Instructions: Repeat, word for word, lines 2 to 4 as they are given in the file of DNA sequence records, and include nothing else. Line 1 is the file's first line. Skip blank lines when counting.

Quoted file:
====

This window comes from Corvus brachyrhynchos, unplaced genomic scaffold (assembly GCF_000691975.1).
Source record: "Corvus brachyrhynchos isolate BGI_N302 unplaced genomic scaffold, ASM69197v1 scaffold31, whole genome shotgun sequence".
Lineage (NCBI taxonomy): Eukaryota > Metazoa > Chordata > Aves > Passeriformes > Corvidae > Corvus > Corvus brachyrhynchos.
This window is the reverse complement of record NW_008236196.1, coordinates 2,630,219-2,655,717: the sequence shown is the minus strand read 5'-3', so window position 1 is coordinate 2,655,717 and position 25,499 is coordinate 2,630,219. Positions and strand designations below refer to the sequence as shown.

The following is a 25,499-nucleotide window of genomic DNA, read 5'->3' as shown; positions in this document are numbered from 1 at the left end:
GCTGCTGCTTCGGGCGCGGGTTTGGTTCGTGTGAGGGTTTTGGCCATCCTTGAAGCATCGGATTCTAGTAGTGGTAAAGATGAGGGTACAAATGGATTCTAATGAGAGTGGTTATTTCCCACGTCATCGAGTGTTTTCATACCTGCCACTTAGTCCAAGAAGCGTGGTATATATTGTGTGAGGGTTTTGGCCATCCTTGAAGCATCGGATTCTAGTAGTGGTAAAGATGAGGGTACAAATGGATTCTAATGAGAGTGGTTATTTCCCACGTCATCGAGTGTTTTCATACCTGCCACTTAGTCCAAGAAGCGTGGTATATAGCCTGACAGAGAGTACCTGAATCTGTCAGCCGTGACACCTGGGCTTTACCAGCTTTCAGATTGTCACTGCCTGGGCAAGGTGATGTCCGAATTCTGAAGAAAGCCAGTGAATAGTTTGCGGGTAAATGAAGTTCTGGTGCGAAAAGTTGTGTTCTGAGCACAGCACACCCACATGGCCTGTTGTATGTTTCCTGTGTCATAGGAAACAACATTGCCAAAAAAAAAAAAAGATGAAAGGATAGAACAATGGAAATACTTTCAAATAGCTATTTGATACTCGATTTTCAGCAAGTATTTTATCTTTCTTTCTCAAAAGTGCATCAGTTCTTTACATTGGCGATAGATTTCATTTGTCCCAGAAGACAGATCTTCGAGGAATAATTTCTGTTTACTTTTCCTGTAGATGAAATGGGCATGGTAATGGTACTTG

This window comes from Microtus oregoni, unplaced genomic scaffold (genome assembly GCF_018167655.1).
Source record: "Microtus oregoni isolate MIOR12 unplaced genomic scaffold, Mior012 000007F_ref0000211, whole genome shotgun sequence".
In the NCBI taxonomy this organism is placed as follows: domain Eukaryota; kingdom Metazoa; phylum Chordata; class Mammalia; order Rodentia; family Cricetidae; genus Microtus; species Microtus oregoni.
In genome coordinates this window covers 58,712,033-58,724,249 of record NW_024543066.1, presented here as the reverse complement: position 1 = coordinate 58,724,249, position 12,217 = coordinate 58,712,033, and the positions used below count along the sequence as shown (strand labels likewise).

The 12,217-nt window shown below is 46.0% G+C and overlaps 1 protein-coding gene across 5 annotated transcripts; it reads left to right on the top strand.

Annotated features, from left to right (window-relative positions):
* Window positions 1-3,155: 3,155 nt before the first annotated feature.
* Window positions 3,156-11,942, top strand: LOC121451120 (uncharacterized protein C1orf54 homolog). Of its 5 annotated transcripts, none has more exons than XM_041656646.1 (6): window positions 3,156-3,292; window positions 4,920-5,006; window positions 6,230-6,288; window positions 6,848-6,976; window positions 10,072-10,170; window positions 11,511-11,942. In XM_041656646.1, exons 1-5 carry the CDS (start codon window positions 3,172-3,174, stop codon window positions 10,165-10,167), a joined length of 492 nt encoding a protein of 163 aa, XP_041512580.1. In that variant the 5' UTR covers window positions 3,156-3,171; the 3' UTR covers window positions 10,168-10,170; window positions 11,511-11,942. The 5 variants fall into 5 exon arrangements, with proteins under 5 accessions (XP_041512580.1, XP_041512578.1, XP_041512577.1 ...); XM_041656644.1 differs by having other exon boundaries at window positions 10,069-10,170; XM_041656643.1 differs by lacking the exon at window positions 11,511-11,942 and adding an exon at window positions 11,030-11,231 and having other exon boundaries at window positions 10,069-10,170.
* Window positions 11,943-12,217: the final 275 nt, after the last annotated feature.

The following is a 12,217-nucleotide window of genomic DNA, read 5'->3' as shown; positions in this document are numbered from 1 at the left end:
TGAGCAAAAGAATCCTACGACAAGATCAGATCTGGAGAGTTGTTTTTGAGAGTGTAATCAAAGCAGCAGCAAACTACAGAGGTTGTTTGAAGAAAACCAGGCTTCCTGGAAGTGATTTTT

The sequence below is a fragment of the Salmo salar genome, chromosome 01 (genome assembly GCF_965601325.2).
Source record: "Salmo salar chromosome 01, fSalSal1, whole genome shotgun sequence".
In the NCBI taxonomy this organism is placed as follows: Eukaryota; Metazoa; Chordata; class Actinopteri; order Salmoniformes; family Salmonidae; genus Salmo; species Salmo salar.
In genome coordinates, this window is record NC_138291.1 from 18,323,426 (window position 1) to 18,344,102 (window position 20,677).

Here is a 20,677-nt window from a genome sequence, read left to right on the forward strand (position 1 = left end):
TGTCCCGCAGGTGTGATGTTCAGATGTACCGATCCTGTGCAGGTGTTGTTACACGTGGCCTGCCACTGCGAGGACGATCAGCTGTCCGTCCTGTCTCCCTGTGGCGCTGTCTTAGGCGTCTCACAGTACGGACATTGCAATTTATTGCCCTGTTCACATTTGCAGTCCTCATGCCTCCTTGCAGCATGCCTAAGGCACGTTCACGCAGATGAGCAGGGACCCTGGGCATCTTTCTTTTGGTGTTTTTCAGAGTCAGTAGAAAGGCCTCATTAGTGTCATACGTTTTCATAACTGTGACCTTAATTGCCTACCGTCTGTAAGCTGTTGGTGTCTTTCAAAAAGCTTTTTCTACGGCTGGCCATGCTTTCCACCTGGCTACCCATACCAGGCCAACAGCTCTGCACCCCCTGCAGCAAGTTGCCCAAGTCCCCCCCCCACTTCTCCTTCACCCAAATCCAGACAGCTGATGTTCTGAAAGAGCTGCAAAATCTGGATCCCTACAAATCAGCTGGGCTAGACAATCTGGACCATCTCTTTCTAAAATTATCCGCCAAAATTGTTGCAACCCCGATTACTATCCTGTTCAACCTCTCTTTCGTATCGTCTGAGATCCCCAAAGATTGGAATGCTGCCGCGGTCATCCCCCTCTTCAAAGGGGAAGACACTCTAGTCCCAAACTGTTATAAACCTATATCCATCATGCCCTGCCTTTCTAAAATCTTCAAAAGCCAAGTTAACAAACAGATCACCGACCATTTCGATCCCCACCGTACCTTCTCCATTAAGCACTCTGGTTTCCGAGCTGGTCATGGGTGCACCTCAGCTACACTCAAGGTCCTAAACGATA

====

Source record: "Corvus brachyrhynchos isolate BGI_N302 unplaced genomic scaffold, ASM69197v1 scaffold31, whole genome shotgun sequence".
Lineage (NCBI taxonomy): Eukaryota > Metazoa > Chordata > Aves > Passeriformes > Corvidae > Corvus > Corvus brachyrhynchos.
This window is the reverse complement of record NW_008236196.1, coordinates 2,630,219-2,655,717: the sequence shown is the minus strand read 5'-3', so window position 1 is coordinate 2,655,717 and position 25,499 is coordinate 2,630,219. Positions and strand designations below refer to the sequence as shown.